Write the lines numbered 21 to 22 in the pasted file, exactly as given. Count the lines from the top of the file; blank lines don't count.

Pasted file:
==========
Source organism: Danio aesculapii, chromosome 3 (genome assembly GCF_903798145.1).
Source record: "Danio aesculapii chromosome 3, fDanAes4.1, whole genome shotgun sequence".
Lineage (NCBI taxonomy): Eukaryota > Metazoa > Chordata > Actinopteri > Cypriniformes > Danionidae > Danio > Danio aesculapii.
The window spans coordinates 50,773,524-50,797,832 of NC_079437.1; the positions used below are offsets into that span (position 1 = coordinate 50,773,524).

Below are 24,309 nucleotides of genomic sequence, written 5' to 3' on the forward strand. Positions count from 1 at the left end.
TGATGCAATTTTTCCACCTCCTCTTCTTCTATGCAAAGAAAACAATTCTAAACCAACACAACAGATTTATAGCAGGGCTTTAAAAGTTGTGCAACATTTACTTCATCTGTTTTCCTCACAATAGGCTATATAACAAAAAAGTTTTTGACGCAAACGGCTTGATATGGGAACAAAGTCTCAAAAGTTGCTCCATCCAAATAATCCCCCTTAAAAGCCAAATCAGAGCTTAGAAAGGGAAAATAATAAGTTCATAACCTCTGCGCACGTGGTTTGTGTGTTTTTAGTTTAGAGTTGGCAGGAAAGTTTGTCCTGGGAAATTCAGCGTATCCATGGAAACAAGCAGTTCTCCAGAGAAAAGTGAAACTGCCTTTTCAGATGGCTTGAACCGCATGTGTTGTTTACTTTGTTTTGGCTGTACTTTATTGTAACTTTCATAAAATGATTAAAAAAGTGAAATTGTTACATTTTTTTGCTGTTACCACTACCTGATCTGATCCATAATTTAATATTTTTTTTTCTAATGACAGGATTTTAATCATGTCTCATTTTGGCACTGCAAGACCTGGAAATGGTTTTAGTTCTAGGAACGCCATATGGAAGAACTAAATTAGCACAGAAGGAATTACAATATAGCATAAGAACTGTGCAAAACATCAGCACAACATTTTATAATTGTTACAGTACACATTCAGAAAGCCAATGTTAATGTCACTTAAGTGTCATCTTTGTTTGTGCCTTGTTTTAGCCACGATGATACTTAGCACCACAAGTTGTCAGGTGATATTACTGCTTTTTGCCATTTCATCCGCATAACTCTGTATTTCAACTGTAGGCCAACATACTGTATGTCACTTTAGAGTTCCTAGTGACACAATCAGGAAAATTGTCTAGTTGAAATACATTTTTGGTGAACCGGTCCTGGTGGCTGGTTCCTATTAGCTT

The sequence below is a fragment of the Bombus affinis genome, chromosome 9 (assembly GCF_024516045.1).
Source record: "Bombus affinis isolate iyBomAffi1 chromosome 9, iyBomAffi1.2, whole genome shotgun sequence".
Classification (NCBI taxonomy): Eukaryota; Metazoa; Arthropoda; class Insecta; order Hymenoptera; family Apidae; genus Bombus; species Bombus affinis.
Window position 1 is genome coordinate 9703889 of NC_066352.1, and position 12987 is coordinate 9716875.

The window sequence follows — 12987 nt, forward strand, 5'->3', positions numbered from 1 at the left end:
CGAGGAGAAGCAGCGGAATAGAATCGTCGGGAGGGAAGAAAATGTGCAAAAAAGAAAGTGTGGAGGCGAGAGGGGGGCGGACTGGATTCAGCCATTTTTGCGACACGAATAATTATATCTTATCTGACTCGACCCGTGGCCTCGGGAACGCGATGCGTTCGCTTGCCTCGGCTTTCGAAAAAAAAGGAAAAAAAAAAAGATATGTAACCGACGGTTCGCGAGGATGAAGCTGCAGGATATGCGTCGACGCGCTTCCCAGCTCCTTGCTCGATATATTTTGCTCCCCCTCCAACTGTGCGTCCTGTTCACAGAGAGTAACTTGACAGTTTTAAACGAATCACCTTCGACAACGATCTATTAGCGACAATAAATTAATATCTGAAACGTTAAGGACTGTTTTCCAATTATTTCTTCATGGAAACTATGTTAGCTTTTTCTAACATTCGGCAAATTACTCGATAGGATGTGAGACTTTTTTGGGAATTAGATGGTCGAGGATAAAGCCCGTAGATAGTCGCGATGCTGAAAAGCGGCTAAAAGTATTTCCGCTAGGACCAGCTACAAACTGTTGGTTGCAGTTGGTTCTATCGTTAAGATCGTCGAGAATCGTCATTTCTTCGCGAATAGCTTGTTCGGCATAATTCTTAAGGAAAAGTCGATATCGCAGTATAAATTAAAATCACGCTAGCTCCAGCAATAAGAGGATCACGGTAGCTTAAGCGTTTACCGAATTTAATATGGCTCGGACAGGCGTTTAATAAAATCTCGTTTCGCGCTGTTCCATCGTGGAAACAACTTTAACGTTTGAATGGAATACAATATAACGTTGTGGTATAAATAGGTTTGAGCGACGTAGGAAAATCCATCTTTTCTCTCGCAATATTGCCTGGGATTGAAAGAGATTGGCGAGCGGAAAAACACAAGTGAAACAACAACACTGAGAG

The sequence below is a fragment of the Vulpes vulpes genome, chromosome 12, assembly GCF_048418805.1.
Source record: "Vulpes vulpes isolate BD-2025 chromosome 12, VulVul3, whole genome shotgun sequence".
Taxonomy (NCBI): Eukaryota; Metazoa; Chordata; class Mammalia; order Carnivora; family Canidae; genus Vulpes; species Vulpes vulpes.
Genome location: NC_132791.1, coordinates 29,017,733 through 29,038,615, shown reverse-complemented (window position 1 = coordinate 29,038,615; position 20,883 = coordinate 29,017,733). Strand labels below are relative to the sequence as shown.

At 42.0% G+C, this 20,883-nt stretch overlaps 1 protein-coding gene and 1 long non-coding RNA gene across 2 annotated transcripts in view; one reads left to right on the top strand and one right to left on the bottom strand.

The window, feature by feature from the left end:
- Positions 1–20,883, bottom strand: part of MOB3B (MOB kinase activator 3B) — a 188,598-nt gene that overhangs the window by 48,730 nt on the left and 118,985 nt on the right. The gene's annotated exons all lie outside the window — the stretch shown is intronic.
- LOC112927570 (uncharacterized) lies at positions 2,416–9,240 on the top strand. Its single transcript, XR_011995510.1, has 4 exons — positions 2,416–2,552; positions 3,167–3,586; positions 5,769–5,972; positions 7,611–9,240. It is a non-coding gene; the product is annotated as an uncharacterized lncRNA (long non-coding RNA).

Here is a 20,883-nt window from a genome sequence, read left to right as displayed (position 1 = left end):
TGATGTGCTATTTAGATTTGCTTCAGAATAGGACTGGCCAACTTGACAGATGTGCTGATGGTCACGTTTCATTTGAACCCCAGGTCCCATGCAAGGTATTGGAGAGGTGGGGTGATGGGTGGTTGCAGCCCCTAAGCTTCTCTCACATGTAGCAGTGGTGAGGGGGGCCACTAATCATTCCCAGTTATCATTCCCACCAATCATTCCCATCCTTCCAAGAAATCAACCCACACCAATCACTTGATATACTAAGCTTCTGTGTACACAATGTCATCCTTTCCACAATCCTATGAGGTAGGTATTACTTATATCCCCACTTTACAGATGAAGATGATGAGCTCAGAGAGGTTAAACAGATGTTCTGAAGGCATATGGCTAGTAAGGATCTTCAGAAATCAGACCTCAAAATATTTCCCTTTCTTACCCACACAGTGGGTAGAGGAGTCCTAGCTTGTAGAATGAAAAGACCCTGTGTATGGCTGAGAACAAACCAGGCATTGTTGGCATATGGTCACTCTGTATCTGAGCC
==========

Here is a 20,883-nt window from a genome sequence, read left to right as displayed (position 1 = left end):
TGATGTGCTATTTAGATTTGCTTCAGAATAGGACTGGCCAACTTGACAGATGTGCTGATGGTCACGTTTCATTTGAACCCCAGGTCCCATGCAAGGTATTGGAGAGGTGGGGTGATGGGTGGTTGCAGCCCCTAAGCTTCTCTCACATGTAGCAGTGGTGAGGGGGGCCACTAATCATTCCCAGTTATCATTCCCACCAATCATTCCCATCCTTCCAAGAAATCAACCCACACCAATCACTTGATATACTAAGCTTCTGTGTACACAATGTCATCCTTTCCACAATCCTATGAGGTAGGTATTACTTATATCCCCACTTTACAGATGAAGATGATGAGCTCAGAGAGGTTAAACAGATGTTCTGAAGGCATATGGCTAGTAAGGATCTTCAGAAATCAGACCTCAAAATATTTCCCTTTCTTACCCACACAGTGGGTAGAGGAGTCCTAGCTTGTAGAATGAAAAGACCCTGTGTATGGCTGAGAACAAACCAGGCATTGTTGGCATATGGTCACTCTGTATCTGAGCC